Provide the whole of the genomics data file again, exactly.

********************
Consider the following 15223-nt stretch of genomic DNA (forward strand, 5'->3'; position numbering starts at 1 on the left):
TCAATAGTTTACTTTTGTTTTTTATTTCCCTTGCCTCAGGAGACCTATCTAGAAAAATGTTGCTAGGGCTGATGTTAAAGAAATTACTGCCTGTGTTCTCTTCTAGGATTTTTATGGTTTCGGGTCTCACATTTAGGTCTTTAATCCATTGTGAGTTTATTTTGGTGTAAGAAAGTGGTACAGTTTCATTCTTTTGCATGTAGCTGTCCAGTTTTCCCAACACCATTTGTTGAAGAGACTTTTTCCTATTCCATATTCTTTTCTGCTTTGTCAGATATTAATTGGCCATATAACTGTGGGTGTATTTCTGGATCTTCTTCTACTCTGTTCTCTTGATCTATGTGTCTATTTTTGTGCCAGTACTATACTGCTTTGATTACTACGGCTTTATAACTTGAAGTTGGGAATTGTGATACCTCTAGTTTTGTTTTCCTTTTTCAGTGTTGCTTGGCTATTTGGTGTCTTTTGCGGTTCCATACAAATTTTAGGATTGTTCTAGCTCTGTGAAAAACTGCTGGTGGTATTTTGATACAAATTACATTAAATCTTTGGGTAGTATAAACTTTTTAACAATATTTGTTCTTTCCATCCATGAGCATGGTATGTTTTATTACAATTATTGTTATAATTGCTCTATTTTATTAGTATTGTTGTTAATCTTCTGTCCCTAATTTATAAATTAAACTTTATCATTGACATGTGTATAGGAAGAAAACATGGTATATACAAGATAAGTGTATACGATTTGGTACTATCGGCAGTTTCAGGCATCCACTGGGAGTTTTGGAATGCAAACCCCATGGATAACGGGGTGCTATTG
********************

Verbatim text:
Consider the following 15223-nt stretch of genomic DNA (forward strand, 5'->3'; position numbering starts at 1 on the left):
TCAATAGTTTACTTTTGTTTTTTATTTCCCTTGCCTCAGGAGACCTATCTAGAAAAATGTTGCTAGGGCTGATGTTAAAGAAATTACTGCCTGTGTTCTCTTCTAGGATTTTTATGGTTTCGGGTCTCACATTTAGGTCTTTAATCCATTGTGAGTTTATTTTGGTGTAAGAAAGTGGTACAGTTTCATTCTTTTGCATGTAGCTGTCCAGTTTTCCCAACACCATTTGTTGAAGAGACTTTTTCCTATTCCATATTCTTTTCTGCTTTGTCAGATATTAATTGGCCATATAACTGTGGGTGTATTTCTGGATCTTCTTCTACTCTGTTCTCTTGATCTATGTGTCTATTTTTGTGCCAGTACTATACTGCTTTGATTACTACGGCTTTATAACTTGAAGTTGGGAATTGTGATACCTCTAGTTTTGTTTTCCTTTTTCAGTGTTGCTTGGCTATTTGGTGTCTTTTGCGGTTCCATACAAATTTTAGGATTGTTCTAGCTCTGTGAAAAACTGCTGGTGGTATTTTGATACAAATTACATTAAATCTTTGGGTAGTATAAACTTTTTAACAATATTTGTTCTTTCCATCCATGAGCATGGTATGTTTTATTACAATTATTGTTATAATTGCTCTATTTTATTAGTATTGTTGTTAATCTTCTGTCCCTAATTTATAAATTAAACTTTATCATTGACATGTGTATAGGAAGAAAACATGGTATATACAAGATAAGTGTATACGATTTGGTACTATCGGCAGTTTCAGGCATCCACTGGGAGTTTTGGAATGCAAACCCCATGGATAACGGGGTGCTATTG